For many, the most exciting thing about turning 17 is not the presents or even the cake – it is the green provisional driving license that comes through the post.

Passing their test and finally being handed a pink photocard – to mark the transition from learner to skilled driver – is what many spend their teenage years dreaming about.

So the question of where one is most likely to pass their test first time becomes an important one for any budding young driver – and unfortunately for those in Barnet, they may have to travel a little further up the M1.

Figures seen by seen by the Times Series reveal 17 to 25-year-olds taking their test in Watford are more likely to pass first time than in any other centre in the area.

The statistics show 53 per cent of candidates sitting on a manual and automatic car passed the test between 2011 and 2012 passed first time.

Pass rates through the Barnet boroughs are relatively low – at 40 per cent in Hendon and 45 per cent in 41 per cent in Mill Hill.

Owner of driving school 001 Academy, Steven Davis, said: “In Barnet, you are faced with going through heavy traffic at all times which can be very off-putting to someone who is a bit nervous on the roads.

“Through the Hendon routes, you have to go through the A41 which people who are yet to pass their test may not feel comfortable going through and panic.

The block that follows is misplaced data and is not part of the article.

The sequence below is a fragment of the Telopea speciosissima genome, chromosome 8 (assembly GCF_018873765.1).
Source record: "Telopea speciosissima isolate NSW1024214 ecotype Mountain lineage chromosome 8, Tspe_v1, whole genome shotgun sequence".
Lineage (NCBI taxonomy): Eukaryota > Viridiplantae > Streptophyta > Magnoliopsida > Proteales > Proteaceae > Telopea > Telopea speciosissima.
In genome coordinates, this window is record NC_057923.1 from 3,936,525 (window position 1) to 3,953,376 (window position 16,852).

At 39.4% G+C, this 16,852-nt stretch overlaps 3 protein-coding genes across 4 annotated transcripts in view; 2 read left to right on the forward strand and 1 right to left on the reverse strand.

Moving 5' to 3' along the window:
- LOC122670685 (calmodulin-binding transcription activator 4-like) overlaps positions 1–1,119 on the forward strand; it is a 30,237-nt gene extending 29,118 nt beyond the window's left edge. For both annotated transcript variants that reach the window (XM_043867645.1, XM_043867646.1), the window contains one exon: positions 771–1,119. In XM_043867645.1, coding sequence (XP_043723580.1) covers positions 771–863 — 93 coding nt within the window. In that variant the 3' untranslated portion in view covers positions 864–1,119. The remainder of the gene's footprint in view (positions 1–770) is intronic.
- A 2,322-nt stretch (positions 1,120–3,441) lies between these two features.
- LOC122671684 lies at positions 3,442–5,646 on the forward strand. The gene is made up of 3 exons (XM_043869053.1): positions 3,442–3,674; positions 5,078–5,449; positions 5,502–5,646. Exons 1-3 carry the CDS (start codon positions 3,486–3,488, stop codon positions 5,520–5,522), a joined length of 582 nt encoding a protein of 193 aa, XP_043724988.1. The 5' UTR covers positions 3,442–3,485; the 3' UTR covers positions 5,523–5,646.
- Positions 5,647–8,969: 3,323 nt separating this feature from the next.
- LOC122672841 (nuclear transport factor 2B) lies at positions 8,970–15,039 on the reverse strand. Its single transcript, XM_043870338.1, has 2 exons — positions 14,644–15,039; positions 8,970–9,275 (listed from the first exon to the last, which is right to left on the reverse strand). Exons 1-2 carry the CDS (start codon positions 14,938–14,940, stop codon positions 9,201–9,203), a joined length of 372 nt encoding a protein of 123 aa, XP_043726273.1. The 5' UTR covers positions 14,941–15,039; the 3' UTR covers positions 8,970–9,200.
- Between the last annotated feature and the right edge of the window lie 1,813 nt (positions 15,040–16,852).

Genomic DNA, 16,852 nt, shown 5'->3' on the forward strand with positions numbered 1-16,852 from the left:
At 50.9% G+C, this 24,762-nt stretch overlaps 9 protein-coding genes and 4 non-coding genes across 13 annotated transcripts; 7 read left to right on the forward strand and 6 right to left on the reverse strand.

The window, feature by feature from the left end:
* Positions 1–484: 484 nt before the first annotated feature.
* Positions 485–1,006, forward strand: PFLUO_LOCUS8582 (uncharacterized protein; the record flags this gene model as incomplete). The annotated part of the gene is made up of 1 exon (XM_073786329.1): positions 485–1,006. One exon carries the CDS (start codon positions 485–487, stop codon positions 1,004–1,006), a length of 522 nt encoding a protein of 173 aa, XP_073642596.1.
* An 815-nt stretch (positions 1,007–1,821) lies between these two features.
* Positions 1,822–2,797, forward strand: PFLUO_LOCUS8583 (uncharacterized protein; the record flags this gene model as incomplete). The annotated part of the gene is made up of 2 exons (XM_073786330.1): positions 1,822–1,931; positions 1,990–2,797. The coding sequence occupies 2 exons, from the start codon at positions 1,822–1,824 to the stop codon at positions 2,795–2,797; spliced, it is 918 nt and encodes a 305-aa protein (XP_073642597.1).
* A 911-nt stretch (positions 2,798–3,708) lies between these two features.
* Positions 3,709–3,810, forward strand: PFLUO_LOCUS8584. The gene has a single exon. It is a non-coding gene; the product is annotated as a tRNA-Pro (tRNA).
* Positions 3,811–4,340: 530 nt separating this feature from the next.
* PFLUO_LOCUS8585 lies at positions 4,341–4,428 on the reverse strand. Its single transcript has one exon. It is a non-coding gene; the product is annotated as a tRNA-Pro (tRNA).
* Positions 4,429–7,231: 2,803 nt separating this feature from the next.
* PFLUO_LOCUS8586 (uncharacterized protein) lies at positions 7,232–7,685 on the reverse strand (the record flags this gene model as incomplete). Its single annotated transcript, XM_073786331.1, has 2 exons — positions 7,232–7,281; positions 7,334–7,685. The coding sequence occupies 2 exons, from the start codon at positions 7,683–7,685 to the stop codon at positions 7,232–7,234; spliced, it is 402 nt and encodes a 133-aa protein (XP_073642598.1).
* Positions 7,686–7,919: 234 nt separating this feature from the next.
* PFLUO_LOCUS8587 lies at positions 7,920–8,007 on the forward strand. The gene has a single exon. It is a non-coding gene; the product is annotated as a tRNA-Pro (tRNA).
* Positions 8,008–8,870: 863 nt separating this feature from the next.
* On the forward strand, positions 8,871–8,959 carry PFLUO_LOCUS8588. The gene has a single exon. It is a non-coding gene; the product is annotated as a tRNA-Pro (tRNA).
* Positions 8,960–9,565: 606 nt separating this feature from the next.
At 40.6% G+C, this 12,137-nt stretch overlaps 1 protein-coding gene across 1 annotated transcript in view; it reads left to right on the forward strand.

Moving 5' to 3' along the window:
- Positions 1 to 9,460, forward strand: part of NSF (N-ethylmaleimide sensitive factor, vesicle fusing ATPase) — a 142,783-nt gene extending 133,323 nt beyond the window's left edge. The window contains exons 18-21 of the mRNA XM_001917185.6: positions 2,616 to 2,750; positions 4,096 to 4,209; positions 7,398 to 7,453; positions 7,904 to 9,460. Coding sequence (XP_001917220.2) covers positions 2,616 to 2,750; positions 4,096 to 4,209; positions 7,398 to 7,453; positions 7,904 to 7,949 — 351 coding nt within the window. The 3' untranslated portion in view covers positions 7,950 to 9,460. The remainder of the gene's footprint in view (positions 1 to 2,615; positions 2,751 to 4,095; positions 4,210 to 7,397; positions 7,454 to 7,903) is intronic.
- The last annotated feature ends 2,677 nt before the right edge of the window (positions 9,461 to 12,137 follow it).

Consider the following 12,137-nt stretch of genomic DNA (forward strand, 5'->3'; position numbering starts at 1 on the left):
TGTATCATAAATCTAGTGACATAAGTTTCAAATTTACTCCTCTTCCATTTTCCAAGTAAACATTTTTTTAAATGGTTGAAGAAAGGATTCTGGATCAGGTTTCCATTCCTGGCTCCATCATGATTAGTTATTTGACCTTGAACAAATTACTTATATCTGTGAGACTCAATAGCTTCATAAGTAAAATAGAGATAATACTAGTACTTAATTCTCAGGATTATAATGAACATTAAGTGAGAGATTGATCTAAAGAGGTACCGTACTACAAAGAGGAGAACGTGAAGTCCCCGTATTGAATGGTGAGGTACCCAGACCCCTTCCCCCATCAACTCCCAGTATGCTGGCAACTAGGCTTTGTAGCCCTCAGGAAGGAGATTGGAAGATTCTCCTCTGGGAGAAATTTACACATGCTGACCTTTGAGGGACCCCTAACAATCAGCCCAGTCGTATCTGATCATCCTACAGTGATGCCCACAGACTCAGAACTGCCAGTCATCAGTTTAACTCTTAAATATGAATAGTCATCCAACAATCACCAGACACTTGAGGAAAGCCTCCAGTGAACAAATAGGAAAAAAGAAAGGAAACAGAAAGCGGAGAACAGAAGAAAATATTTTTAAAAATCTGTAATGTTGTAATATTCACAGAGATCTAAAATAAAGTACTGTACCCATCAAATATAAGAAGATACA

In contrast, only 49 per cent of people who took their test on the Borehamwood route – through Radlett, Elstree and Shenley – passed first time.

Test routes through Pinner have a high rate of people passing on manual and automatic cars, at 51 per cent.

Mr Davis was surprised by the figures for Borehamwood as he believes students find the route more “rural and comprehensive”.

However, instructor Athar Abbas, who owns Dynamic Driving School, says many candidates are put off by Borehamwood and roundabouts and high speed limits.

Mr Abbas, who has been teaching people to drive for seven years, said: “The roads in Pinner are a lot easier to manoeuvre, especially if you are quite nervous.

“The maximum speed limit is 50mph and there are no dual carriageways making the roads so much calmer, so to speak.

“In Borehamwood, you have all those things and candidates are expected to go right up to 70mph which is national speed limit. That can put some people off.

“I am surprised Watford has the highest pass rate as a lot of my students have been put off going there, because the roads are similar to Borehamwood.

“But then of course there are the students that are just eager to drive regardless of where they pass their test, so they pick the centre with the lowest waiting time.”

In England, people are legally allowed to learn to drive when they turn 17 as long as they pass a theory test first.

University student Lee Klein chose to take his test in Mill Hill.

The 19-year-old, who passed two years ago, said: “There are a lot of country lanes in Borehamwood and that put me off.

“Even failing my test in Mill Hill the first time did not put me off. It just seemed like a route which was much more straightforward.

“Passing the second time around taught me to be a more cautious driver.”